insidious methods of the German
language press in America. Reports
received by the state council show
that in communities where German
language papers are widely circulated
hostility toward the American cause
"It is difficult to handle some of
these German language newspapers
under the law, but their offense, while
cleverly covered, is so plain that they
must be dealt with by public senti
ment until congress shall provide a
"The German language press is
constantly misrepresenting America's
allies and presenting a line of propa
ganda that is clearly meant to mis
lead its readers. The fact that these
German language editors are clever
enough .to avoid laying themselves
open to prosecution under the law
does not mean that their very ap
parent efforts to misrepresent the
great enterprise for humanity and
democracy upon which America has
entered should be tamely submitted
to by men having the interests of the
country at heart.
Urges Federal Legislation.
"The State Council of Defense
earnestly urges senators and con
gressmen to pass laws that will ade
quately meet this situation, protect
ing America from the insidious wiles
of these newspapers if present laws
are inadequate. In the meantime
awakening on the part of Americans,
regardless of birth or ancestry, to
the seriousness of the practices of
the German language press will ac
complish much good.
"It is the solemn judgment of the
State Council of Defense that sooner
or later the German language press
must undergo a strict censorship if
not actual suppression during the
duration of the war.
"The State Council of Defense
takes' the position that in America
there is only one side to America's
war, and that those who do any
thing to hinder or embarrass the gov
ernment in the conduct of that war
should be held strictly to account,
through the force of public senti
ment. "In this view the state council re
spectfully suggests to the editors of
German language papers that they
call a halt upon their cleverly ar
ranged propaganda and cither stand
up for the country which provides
them protection and prosperity, or
suspend publication until America has
completed the important task it has
STATE CROPS ARE
BETTER AS FALL
Northwestern's Report for the
Week Gives Indications of
a Bumper Corn
The Northwestern's Nebraska crop
report for the week ending Friday
night, the data of which is gathered
by the agent$rwho make personal ob
servations and talk with farmers, ele
ctor and mill men, has been compiled
and indicates pretty close to a bumper
Wherever the Northwestern oper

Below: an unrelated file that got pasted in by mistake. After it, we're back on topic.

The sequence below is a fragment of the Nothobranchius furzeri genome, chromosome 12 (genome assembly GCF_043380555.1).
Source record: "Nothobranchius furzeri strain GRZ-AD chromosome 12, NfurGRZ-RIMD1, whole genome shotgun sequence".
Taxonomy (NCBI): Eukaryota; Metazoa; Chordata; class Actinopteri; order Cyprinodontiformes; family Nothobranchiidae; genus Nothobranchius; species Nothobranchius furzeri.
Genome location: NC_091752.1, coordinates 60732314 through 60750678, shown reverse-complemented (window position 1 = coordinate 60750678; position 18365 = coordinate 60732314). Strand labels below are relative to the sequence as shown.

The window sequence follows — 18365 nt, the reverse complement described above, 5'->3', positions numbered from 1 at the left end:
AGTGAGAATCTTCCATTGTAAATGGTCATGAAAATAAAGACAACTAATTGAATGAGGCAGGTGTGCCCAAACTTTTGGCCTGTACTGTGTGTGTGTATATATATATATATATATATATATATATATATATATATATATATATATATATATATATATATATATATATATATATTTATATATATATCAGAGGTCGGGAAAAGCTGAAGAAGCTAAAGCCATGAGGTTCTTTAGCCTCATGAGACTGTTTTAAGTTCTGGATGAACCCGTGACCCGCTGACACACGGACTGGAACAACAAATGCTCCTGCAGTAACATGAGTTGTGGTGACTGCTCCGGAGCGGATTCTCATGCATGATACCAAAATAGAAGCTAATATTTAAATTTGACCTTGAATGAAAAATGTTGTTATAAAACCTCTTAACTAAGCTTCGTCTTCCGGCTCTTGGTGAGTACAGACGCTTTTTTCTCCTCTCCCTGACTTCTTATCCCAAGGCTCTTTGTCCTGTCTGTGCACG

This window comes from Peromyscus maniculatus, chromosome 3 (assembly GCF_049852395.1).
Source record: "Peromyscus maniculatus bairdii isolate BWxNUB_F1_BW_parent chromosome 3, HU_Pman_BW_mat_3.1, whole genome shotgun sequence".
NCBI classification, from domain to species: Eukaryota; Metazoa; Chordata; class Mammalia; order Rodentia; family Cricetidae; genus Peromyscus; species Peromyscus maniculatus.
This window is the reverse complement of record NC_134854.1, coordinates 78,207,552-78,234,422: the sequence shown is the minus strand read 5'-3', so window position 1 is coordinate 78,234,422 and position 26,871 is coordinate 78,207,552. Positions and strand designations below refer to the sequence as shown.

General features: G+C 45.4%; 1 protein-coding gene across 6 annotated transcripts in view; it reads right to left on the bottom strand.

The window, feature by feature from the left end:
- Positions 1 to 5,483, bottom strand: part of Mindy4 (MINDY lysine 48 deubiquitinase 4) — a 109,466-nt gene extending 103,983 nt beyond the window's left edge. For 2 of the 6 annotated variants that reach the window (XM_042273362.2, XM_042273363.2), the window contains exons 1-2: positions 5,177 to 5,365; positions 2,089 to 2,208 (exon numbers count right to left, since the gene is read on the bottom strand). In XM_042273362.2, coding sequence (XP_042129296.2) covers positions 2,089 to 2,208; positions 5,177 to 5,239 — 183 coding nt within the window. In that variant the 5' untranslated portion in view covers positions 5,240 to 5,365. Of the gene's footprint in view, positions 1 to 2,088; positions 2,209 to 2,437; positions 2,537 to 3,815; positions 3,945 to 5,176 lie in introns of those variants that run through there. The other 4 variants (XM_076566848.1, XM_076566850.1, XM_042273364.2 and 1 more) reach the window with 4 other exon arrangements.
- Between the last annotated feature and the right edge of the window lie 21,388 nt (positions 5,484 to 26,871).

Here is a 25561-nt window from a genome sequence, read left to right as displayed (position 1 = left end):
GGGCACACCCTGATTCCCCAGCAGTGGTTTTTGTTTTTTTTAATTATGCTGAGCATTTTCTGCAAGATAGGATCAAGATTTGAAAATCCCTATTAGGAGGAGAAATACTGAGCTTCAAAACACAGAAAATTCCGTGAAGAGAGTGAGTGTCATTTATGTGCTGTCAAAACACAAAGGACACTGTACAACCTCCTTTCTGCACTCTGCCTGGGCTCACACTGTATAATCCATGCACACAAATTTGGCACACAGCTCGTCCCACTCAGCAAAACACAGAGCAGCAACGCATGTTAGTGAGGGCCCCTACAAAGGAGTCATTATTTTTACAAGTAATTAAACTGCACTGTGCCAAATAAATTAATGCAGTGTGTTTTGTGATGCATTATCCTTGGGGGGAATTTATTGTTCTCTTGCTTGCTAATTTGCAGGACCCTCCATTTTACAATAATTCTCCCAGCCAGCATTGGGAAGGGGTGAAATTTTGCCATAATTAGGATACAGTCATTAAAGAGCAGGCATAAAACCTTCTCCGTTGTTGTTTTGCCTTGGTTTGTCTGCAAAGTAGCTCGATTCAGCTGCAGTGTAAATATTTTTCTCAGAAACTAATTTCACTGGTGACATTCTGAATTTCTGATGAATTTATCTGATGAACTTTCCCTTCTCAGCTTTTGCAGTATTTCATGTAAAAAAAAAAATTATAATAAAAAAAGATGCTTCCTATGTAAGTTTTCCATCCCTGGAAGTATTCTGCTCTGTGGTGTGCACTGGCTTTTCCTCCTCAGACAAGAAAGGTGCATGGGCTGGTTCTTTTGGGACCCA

ates in Nebraska, and that is in prac
tically ;.ll portions of the grain beltj
as well as out in the range country,
there was an abundance of rain dur
ing the last week. This has b,ren ac
companied by the most favorable
growing weather, such as warm days
and generally warm nights. The cli
matic conditions have pushed the corn
crop along to the extent that if the
fall is reasonably late, considering the
increased acreage, the yield will be
greater than last year and probably
the largest in the history of the state.
Corn Only Slightly Damaged.
As time passes it becomes apparent
that there was only slight damage
done to the corn by the hot weather
of three weeks ago. Indications are
that this little damage was in a few
of the counties of the southern por
tion of the state and there only in
Threshing of small grain is well
along. While the acreage of wheat
was far below the normal, the yield
of both the spring and winter varieties
is heavy and the quality excellent.
The oats crop is a bumper, both as
to acreage and yield. Reports from
the fields and from the elevators in
dicate that the yield is anywhere from
thirty to sixty bushels an acre. Many
of the fields run as high as seventy
five and some up to eighty bushels
Alfalfa Tonnage Heavy.
The third cutting of alfalfa is being
gathered and on account of the recent
rains, which were general, the ton
nage of the crop is unusually heavy,
nearly as great as the first and second.
Potatoes promise an average crop
in most sections of the state. In the
southern section the yield will be
a little below the normal, but in the
central and northern portions, where
are found the immense fields of the
tubers, the yield promises to be
greater than last year, though the
harvest will be a little late.
Pasturage has improved greatly
during the last week and the reports
are to the effect that the range was
never in better condition.
Throckmorton and Alexander
Win Tennis Championship
Boston, Aug. 18. Frederick B. Al
exander and Harold Throckmorton
of New York today won the final
match of the national patriotic dou
bles lawn tennis tournament, which
t'.is year took the place of the na
tional doubles championship. They
defeated Irving C. Wright and II.
C. Johnson of this city in straight
sets, 11-9, 6-4, 6-4. on the courts of
the Longwood Cricket club.
Federal Officers in Texas
Hold Austrian Army Men
Laredo, Vex., Aug. 18. Four Aus
trian army officers, alleged to be ac
complices of Captain Irving
Schneider, recently arrested' at San
Francisco on a charge of being a Ger
man spy, were arrested by Department
of Justice agents here todayand
placed in jail. It is said they Cine
from San Francisco and were en
route ,to Mexico.
Hundreds Killed and Entire Village Destroyed at Riguad,
Quebec, When Explosions Wreck Powder Mill Cover
ing Five Square Miles; Bodies Buried in Smoulder
ing Ruins; No Death List Until Embers Cool.